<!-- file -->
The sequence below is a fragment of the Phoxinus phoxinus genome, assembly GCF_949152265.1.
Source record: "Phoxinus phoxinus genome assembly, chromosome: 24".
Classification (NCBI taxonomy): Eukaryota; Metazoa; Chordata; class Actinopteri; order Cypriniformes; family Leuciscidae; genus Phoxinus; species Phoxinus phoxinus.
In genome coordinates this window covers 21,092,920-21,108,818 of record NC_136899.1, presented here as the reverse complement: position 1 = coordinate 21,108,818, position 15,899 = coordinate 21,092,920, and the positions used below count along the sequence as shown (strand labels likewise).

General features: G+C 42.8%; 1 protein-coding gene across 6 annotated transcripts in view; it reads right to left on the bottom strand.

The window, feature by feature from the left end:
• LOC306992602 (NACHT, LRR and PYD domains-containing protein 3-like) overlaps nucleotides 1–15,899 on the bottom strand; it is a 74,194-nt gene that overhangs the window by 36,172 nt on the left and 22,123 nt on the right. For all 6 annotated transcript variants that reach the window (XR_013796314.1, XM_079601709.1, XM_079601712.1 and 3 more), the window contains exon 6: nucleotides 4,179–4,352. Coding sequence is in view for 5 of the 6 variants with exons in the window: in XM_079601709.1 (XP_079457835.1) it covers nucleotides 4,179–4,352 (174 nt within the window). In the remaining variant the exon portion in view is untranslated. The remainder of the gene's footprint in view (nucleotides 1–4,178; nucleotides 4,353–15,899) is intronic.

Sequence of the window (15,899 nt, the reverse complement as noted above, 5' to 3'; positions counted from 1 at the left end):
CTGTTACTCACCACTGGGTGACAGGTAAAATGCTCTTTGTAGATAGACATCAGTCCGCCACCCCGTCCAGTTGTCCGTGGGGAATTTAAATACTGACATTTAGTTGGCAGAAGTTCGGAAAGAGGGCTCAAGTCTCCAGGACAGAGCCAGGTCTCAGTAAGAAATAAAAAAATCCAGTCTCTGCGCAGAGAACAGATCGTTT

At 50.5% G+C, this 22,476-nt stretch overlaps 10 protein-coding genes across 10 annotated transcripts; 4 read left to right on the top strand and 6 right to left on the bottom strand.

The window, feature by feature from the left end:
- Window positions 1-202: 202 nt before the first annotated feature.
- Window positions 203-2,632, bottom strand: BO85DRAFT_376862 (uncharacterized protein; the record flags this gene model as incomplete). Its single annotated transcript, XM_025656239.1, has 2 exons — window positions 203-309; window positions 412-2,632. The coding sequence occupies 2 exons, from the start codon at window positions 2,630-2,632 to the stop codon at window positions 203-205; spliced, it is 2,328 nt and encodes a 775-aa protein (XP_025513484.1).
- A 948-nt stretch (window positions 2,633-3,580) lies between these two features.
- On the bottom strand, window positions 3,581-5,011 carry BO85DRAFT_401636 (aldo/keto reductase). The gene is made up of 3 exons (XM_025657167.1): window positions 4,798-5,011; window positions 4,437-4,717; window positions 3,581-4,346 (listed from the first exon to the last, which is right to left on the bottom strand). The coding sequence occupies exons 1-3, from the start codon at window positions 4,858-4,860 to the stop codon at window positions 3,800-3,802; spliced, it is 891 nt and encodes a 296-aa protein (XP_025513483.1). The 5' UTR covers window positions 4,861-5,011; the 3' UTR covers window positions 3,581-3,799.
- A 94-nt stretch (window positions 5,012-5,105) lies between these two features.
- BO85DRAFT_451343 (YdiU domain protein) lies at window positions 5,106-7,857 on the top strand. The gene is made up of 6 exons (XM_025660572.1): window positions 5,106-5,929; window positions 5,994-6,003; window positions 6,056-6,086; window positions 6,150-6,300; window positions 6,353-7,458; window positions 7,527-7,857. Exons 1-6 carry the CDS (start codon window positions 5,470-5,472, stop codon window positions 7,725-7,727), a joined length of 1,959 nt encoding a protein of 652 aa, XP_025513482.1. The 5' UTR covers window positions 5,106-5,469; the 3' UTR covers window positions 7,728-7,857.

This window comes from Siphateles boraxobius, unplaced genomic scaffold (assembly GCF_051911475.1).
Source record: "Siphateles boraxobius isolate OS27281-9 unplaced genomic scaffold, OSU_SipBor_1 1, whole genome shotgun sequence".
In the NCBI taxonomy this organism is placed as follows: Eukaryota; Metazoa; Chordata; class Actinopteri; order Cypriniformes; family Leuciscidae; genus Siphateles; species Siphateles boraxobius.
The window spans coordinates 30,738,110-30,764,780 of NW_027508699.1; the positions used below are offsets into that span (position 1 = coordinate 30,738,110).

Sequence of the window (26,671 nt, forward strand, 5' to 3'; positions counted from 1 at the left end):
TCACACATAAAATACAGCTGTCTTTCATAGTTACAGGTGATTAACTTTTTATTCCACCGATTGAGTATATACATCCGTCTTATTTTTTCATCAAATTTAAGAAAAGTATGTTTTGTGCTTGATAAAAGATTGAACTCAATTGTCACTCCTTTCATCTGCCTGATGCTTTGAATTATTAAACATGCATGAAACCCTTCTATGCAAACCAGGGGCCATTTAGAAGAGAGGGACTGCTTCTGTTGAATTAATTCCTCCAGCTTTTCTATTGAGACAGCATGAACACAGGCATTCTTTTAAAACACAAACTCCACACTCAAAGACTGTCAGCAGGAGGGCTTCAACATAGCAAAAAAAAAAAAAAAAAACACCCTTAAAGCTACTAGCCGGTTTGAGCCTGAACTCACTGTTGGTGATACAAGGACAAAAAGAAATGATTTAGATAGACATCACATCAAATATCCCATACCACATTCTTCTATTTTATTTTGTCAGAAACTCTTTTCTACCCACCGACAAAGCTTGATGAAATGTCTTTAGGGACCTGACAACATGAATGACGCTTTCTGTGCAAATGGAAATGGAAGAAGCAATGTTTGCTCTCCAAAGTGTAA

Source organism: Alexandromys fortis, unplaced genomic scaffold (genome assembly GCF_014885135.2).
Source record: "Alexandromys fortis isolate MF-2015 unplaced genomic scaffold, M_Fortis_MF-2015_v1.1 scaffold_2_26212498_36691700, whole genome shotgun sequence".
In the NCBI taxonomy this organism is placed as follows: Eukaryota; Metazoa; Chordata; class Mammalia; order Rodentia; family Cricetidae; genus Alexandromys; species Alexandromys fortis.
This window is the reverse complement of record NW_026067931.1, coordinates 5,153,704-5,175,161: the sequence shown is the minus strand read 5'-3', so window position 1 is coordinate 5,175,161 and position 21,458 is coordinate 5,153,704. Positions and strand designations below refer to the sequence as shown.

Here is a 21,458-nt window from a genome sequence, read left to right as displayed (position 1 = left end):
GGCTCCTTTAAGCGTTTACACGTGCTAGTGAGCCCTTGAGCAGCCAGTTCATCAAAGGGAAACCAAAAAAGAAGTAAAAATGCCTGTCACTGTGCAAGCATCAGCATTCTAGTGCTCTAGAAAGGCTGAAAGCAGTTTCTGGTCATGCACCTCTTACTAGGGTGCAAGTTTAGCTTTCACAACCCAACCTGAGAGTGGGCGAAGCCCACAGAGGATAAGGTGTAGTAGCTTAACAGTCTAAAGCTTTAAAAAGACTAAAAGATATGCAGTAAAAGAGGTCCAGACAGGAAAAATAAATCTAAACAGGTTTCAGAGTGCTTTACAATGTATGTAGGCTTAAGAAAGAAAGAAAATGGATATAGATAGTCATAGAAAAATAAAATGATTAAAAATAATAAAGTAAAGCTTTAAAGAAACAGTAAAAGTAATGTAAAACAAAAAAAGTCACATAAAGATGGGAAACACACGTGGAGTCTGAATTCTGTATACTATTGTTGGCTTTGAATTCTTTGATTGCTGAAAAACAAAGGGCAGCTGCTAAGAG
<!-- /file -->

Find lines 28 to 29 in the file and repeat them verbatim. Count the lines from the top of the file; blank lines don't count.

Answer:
Here is a 21,458-nt window from a genome sequence, read left to right as displayed (position 1 = left end):
GGCTCCTTTAAGCGTTTACACGTGCTAGTGAGCCCTTGAGCAGCCAGTTCATCAAAGGGAAACCAAAAAAGAAGTAAAAATGCCTGTCACTGTGCAAGCATCAGCATTCTAGTGCTCTAGAAAGGCTGAAAGCAGTTTCTGGTCATGCACCTCTTACTAGGGTGCAAGTTTAGCTTTCACAACCCAACCTGAGAGTGGGCGAAGCCCACAGAGGATAAGGTGTAGTAGCTTAACAGTCTAAAGCTTTAAAAAGACTAAAAGATATGCAGTAAAAGAGGTCCAGACAGGAAAAATAAATCTAAACAGGTTTCAGAGTGCTTTACAATGTATGTAGGCTTAAGAAAGAAAGAAAATGGATATAGATAGTCATAGAAAAATAAAATGATTAAAAATAATAAAGTAAAGCTTTAAAGAAACAGTAAAAGTAATGTAAAACAAAAAAAGTCACATAAAGATGGGAAACACACGTGGAGTCTGAATTCTGTATACTATTGTTGGCTTTGAATTCTTTGATTGCTGAAAAACAAAGGGCAGCTGCTAAGAG